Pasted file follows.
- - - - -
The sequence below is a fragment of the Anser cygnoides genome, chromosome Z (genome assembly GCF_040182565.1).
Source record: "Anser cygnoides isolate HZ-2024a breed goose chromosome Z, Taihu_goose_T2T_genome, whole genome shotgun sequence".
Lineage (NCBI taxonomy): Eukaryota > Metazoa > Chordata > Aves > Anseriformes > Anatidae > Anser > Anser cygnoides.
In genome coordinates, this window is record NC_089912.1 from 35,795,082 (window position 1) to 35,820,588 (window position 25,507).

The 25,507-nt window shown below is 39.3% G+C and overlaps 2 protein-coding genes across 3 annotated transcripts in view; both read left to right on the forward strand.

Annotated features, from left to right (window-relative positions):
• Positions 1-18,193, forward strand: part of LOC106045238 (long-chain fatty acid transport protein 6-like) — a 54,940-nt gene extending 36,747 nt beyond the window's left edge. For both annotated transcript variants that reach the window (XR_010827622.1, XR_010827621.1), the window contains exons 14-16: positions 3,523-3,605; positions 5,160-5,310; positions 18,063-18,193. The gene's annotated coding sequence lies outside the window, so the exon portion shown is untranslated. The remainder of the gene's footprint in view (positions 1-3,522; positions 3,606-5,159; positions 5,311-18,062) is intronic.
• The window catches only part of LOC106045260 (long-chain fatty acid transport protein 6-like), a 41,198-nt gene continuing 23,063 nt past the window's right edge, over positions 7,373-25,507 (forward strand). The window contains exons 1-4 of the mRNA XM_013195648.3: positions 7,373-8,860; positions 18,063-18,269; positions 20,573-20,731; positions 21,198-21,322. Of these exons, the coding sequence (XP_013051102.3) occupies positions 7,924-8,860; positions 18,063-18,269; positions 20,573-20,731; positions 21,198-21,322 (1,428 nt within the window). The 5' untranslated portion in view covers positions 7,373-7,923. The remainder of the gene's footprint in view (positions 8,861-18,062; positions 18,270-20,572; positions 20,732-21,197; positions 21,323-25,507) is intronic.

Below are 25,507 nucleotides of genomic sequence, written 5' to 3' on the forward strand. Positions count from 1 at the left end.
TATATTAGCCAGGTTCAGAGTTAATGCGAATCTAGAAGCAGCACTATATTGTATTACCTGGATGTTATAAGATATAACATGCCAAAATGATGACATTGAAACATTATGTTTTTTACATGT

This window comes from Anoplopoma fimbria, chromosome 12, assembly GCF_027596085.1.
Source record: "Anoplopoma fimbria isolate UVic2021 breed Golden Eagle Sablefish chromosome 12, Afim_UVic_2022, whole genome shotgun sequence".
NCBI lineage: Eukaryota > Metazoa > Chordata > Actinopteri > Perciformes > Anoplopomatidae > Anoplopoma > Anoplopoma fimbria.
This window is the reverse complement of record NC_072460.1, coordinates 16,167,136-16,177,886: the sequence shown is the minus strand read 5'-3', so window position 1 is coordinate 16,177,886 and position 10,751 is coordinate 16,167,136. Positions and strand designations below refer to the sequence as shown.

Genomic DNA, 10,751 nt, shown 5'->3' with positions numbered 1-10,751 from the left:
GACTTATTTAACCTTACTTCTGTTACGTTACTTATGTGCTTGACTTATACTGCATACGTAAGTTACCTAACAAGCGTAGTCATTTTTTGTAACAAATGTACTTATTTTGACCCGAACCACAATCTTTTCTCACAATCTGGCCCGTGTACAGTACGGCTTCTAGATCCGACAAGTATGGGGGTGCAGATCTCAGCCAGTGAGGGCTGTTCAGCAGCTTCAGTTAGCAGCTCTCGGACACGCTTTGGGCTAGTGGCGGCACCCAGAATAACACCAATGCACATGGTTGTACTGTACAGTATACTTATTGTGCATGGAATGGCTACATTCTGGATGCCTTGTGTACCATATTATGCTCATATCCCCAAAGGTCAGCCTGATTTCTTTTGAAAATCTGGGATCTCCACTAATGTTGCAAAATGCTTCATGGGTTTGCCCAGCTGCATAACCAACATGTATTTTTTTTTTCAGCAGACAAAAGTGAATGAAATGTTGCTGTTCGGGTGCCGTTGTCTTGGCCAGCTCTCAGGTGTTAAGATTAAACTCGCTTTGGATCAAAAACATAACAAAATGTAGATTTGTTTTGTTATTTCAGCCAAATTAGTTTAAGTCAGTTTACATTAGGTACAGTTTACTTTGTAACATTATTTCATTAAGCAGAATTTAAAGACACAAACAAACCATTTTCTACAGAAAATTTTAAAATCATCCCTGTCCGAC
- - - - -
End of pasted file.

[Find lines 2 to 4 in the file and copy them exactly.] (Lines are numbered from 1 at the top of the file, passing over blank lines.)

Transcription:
Source record: "Anser cygnoides isolate HZ-2024a breed goose chromosome Z, Taihu_goose_T2T_genome, whole genome shotgun sequence".
Lineage (NCBI taxonomy): Eukaryota > Metazoa > Chordata > Aves > Anseriformes > Anatidae > Anser > Anser cygnoides.
In genome coordinates, this window is record NC_089912.1 from 35,795,082 (window position 1) to 35,820,588 (window position 25,507).